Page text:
Family Court Act § 1012(f)(i) defines a "neglected child" as a child less than 18 years of age whose physical, mental or emotional condition has been impaired or is in imminent danger of becoming impaired as a result of the failure of his or her parent or other person legally responsible for his or her care to exercise a minimum degree of care in, inter alia, "supplying the child with adequate food... though financially able to do so or offered financial or other reasonable means to do so" (Family Ct Act § 1012[f][i][A]), or "in providing the child with proper supervision or guardianship, by unreasonably inflicting or allowing to be inflicted harm, or a substantial risk thereof, including the infliction of excessive corporal punishment... or by any other acts of a similarly serious nature requiring the aid of the court" (Family Ct Act § 1012[f][i][B]).

In a child protective proceeding, "[u]nsworn out-of-court statements of the [subject child] may be received and, if properly corroborated, will support a finding of abuse or neglect" (Matter of Nicole V., 71 N.Y.2d 112, 117-118, see Family Ct Act § 1046[a][vi]; Matter of Anthony S. [ Dawn N. ], 98 A.D.3d 519, 520).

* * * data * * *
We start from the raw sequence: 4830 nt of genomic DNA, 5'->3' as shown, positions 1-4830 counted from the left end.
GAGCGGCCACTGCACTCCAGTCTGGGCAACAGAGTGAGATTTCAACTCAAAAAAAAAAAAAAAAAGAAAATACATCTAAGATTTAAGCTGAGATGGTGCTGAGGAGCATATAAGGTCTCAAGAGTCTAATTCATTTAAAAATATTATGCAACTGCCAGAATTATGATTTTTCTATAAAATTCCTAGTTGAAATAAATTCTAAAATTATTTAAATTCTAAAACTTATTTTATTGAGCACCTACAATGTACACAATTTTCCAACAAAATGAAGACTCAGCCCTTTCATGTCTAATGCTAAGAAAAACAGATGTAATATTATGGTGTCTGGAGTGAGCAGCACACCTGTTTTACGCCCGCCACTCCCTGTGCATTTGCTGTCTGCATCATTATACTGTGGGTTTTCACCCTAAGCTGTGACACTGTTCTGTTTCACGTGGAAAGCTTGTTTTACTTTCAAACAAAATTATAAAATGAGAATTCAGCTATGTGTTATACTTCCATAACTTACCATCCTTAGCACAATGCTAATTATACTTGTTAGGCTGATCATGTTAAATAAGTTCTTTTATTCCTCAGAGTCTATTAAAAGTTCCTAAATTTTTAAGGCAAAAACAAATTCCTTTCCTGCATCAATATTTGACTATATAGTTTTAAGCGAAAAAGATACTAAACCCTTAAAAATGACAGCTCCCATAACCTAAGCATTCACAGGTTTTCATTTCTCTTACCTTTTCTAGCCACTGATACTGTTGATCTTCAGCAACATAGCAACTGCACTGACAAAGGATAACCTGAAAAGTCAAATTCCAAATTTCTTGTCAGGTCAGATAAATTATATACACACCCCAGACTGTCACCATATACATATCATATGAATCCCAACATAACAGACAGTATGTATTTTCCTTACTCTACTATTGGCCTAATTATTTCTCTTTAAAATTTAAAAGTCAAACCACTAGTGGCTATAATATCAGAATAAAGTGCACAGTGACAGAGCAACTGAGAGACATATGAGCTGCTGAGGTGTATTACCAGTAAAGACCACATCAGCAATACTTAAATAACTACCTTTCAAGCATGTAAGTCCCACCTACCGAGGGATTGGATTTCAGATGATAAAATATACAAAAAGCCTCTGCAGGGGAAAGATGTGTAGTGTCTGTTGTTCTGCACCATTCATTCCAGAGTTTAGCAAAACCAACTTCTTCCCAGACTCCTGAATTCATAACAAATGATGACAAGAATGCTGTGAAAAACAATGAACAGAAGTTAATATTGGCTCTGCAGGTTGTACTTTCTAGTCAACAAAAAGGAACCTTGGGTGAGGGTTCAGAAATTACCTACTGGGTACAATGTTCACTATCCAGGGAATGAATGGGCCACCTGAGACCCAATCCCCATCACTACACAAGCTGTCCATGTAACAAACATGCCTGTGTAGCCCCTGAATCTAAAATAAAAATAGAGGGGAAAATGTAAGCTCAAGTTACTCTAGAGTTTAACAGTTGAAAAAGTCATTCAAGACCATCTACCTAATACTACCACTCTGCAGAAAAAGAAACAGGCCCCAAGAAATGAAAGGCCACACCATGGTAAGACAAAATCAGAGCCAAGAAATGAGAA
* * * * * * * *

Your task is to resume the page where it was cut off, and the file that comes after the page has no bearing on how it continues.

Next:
Here, the out-of-court statements of siblings Jason and Joseph to the caseworker that they were struck on more than one occasion by the mother and/or the father were corroborated (see Family Ct Act § 1046[a][vi]), inter alia, by the caseworker's personal observation of an injury sustained by one of the children and by the confirmation given by the siblings Benjamin, Arique, and Elizavetha (see Matter of Iouke H. [ Terrance H. ], 94 A.D.3d 889, 891), as well as by their own cross-corroborating statements (see Matter of Nicole V., 71 N.Y.2d at 118; Matter of Maria Daniella R. [ Maria A. ], 84 A.D.3d 1384, 1385; Matter of Joshua B., 28 A.D.3d 759, 761). Further, the Family Court properly took judicial notice of the prior neglect adjudications against the mother and the father based on the use of excessive corporal punishment (see Family Ct Act § 1046[a][i]). Moreover, the Family Court's determination that the father lacked credibility when he testified that he never hit the children is entitled to deference (see Matter of Isaiah S., 63 A.D.3d 948, 949).

In addition to the finding of excessive corporal punishment, the record likewise supports the finding that Jason and Joseph were neglected as a result of the mother's failure to exercise a minimum degree of care in supplying them with adequate food (Family Ct Act § 1012[f][i][A]), and in providing Jason with proper supervision or guardianship (Family Ct Act § 1012[f][i][B]). The record also supports the finding that Elizavetha and Aalyah were derivatively neglected.

The mother's remaining contentions are without merit.

SKELOS, J.P., DICKERSON, HALL and MILLER, JJ., concur.